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SNH Report Will Help Marine Planning

by the Fish Site Editor
31 May 2011, at 1:00am

SCOTLAND, UK - Marine energy developers, regulators and advisers are set to benefit from a new report, commissioned by the Scottish Natural Heritage (SNH) and funded by Marine Scotland (MS), which presents the findings of a series of research projects carried out in Scottish waters.

The report, “An assessment of the conservation importance of species and habitats identified during a series of recent research cruises around Scotland", will help balance marine energy development and nature conservation.

SNH said that as well as the renewable energy sector, it will also help inform marine planning and licensing decisions, and the creation of Marine Protected Areas.

The study analysed imagery and data from surveys carried out at 15 locations. It identified 14 species and 17 habitats of conservation interest. Seven of the species and seven of the habitats have the added status of Priority Marine Feature'.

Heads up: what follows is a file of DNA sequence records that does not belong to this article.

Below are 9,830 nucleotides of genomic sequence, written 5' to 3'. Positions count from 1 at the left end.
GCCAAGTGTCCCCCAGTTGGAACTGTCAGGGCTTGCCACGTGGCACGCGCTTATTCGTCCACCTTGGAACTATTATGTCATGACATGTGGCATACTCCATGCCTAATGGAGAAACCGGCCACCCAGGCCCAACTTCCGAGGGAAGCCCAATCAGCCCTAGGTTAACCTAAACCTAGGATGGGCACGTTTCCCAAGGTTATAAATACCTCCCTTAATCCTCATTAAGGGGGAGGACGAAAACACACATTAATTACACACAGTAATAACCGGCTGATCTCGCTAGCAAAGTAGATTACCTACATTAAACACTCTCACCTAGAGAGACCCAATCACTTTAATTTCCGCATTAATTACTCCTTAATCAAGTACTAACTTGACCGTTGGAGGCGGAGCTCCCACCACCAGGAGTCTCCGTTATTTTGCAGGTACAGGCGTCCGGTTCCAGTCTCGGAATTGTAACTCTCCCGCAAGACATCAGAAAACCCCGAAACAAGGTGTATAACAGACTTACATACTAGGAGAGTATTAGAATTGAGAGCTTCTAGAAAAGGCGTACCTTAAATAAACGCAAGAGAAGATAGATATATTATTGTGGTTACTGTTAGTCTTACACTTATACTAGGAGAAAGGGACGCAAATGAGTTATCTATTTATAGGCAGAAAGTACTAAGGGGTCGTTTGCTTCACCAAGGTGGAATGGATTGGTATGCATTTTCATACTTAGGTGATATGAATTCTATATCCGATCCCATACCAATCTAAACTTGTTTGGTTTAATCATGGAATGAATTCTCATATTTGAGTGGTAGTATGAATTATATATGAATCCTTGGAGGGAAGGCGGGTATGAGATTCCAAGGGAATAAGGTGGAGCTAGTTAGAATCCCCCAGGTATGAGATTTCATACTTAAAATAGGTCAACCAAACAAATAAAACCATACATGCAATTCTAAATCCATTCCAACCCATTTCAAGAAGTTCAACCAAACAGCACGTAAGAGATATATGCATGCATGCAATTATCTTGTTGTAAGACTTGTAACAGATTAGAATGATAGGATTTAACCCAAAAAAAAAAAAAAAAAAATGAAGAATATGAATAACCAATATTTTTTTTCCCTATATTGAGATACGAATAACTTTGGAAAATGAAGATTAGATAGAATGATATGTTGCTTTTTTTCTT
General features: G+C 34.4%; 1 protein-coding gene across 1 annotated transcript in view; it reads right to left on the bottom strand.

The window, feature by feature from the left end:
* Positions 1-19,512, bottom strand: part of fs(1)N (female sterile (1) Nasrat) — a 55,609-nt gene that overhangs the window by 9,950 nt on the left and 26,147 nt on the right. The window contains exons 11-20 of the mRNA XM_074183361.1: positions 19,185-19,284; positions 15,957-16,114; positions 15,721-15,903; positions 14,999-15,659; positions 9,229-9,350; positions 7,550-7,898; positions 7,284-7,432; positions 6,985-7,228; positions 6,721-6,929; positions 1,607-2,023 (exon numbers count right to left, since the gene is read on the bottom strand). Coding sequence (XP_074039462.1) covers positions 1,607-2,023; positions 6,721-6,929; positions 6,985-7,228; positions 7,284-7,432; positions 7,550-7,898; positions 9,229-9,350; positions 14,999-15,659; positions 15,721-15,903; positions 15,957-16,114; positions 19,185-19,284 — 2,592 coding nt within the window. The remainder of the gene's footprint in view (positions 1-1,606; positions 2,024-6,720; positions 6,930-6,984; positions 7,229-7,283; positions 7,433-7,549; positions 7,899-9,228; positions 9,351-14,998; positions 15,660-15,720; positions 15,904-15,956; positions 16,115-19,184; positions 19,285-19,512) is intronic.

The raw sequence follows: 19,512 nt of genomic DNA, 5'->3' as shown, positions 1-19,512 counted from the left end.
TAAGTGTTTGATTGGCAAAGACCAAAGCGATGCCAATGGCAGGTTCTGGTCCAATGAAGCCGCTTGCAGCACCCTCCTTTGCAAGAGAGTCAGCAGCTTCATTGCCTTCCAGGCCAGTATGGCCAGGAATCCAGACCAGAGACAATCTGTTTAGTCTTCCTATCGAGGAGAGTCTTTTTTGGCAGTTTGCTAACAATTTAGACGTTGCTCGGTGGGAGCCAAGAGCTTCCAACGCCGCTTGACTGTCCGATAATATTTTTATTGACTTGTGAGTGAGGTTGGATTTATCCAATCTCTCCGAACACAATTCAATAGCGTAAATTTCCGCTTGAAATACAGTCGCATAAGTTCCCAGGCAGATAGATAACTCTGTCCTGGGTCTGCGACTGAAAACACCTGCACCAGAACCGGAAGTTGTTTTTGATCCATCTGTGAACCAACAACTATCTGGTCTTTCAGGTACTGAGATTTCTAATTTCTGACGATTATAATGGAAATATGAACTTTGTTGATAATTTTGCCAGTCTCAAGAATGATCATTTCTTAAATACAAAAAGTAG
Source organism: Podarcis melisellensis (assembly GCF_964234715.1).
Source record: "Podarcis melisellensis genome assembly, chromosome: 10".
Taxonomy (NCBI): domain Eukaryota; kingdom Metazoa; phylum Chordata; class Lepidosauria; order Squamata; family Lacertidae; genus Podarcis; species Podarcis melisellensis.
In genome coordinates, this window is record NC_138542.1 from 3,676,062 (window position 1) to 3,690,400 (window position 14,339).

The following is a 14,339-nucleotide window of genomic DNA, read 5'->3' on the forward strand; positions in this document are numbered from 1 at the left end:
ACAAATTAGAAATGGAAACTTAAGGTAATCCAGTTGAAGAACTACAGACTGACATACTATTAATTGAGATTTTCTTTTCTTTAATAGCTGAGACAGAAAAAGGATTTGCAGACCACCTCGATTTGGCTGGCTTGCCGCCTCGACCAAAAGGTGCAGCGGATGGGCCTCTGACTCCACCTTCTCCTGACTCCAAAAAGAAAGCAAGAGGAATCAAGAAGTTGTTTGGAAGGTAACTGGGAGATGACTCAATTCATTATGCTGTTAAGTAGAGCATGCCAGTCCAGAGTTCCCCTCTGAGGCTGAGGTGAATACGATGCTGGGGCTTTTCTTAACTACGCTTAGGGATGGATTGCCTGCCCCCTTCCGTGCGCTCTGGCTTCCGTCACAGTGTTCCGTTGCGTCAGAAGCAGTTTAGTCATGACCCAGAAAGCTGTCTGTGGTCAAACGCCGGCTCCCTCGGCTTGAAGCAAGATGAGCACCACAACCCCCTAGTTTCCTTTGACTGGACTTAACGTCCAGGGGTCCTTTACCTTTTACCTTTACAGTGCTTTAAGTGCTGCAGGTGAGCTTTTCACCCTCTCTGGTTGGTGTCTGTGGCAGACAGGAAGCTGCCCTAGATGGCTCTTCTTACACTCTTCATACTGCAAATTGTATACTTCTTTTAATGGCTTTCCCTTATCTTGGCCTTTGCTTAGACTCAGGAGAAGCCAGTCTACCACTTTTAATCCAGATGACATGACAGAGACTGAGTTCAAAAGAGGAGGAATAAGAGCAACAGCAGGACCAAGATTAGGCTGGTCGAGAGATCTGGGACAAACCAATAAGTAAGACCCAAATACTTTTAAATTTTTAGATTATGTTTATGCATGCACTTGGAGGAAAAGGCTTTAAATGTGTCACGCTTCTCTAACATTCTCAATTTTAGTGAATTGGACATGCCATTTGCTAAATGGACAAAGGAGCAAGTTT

The report assesses the implications of renewable energy developments on some of the conservation features. This will help steer environmental impact assessment of proposed marine energy developments.

Susan Davies, SNH director of policy and advice, said the report should prove very useful to anyone with an interest in the marine renewable energy sector.

"The waters around Scotland have huge potential for marine renewable energy development. They are also internationally important for their many features of nature conservation interests,” Ms Davies added.

"Our role is to help the marine energy sector to develop sustainably. We do this by providing advice and information on important marine features so these can be taken into account during development planning. The evidence in this report will be a great asset in that process."

Marine Scotland's Head of Science, Professor Colin Moffat added: "As a maritime nation Scotland is greatly influenced by the sea in terms of our climate and the habitat and species that exist in our waters. Understanding these issues through sound science is fundamental to the sustainable use of the sea. I especially welcome the ready availability of the imagery used in this assessment through Marine Scotland Interactive, which clearly illustrates the range of plants and animals that thrive throughout our coasts".

the Fish Site Editor